Outside of the Prince fan community, he is most associated with his iconic Cloud and Symbol shaped guitars. However, it is the Madcat that Prince fans often most revere.
At the dawn of his career Prince was seen with a variety of guitars, including a Gibson L6S in early videos & TV performances, and a Fender Telecaster on his first tour. There are conflicting stories about where Prince acquired this cheap Telecaster copy, known as the MadCat. The most popular belief is that it was at a gas station, but some accounts suggest it came from the Knut Koupee Guitar shop in Minneapolis. Either way it quickly became his primary axe, and today bears the battle scars of a well used, well loved guitar.
The MadCat was originally made in Japan by H.S. Anderson in the 1970s. It was produced under three different company logos – H.S. Anderson, Hohner, and Bill Lawrence. Prince bought the Hohner version (which was exactly the same as the H.S. Anderson, except with a Hohner logo in the same pearloid effect lettering as used by H.S. Anderson).
The body was made from a central strip of walnut, Japanese sen (similar to ash) sides, and a flame maple top. It was fitted with leopard skin pattern scratch plate, a Strat style bridge, and the headstock was reminiscent of the classic Fender shape.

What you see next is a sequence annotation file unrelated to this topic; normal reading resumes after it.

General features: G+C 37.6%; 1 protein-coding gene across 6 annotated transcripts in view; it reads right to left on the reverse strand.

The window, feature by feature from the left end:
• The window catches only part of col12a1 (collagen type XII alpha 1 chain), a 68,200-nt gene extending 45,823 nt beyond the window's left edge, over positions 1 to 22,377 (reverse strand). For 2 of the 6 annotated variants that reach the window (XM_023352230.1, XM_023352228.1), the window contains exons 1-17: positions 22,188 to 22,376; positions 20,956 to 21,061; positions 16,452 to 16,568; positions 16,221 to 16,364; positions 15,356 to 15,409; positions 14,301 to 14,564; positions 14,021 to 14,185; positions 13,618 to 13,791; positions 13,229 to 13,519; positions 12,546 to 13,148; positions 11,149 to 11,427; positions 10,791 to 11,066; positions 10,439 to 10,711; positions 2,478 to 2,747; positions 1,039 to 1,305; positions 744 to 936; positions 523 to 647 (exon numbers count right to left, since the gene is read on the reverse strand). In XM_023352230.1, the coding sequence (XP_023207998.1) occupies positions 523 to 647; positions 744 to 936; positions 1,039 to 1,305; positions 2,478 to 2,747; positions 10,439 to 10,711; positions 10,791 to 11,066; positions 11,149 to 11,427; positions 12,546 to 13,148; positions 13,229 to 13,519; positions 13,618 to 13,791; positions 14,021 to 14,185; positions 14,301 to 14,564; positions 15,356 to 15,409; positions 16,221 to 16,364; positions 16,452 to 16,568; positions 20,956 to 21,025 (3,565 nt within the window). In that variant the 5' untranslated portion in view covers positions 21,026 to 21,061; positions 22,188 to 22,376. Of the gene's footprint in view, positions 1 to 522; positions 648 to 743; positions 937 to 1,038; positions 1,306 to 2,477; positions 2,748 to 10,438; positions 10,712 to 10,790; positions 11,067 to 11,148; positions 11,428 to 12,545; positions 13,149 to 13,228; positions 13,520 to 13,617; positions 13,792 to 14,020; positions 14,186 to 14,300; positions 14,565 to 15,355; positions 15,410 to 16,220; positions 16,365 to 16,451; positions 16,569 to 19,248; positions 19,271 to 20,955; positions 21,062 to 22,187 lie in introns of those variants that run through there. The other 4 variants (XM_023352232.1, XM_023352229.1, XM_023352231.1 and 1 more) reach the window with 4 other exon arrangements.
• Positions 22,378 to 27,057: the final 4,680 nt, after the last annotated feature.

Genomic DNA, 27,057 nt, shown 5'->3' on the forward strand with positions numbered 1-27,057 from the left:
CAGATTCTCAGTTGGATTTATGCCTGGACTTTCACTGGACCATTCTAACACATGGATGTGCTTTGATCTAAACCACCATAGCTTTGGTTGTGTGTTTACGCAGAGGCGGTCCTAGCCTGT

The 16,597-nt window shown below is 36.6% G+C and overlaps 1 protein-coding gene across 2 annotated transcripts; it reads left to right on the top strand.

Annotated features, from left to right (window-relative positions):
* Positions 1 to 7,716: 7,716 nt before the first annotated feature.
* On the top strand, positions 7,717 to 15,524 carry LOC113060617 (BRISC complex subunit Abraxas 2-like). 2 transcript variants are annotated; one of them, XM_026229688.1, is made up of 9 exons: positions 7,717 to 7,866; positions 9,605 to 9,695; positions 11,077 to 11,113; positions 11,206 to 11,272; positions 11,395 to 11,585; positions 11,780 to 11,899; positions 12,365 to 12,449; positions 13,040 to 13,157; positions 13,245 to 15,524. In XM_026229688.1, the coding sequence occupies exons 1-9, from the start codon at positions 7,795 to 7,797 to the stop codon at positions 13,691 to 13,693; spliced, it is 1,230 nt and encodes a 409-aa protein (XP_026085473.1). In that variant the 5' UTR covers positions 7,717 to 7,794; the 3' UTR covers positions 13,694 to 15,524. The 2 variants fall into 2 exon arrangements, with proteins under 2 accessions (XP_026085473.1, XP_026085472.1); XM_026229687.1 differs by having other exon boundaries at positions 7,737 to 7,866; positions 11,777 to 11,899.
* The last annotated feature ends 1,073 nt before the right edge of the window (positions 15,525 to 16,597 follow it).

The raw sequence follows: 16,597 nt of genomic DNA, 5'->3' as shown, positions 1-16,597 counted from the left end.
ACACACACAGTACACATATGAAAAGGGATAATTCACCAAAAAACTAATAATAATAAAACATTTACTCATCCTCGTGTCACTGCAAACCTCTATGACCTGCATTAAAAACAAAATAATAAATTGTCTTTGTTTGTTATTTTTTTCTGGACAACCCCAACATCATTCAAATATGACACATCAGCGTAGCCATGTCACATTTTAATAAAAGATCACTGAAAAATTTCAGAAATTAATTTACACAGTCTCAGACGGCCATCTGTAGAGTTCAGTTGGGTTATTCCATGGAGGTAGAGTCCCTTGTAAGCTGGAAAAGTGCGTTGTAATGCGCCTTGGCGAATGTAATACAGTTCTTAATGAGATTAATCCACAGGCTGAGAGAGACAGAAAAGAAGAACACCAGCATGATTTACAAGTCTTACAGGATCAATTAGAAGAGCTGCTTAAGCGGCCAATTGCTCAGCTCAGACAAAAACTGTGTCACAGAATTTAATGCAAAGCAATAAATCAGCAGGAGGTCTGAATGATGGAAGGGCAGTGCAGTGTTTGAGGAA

Photos appear to indicate that he started playing it regularly in 1981. Once he found success Prince had several copies made, including modified versions that were used to spray the audience during the Purple Rain tour in ’84/’85. It is impossible to determine if the one now displayed at Paisley Park is the original model, but based on the patterns of wear to the body it is definitely the one that Prince was using during the most recent years, which includes at the Super Bowl half time show in 2007, and the performance of While My Guitar Gently Weeps at the RnR Hall of Fame in 2004.
There have been many re-issues of this iconic guitar over the years, including from Hohner and the original builder.
According to the Paisley Park Tour Guitar and Bass book, Prince paid $30 for this guitar. Today it is priceless. It is permanently displayed behind glass in the atrium at Paisley Park.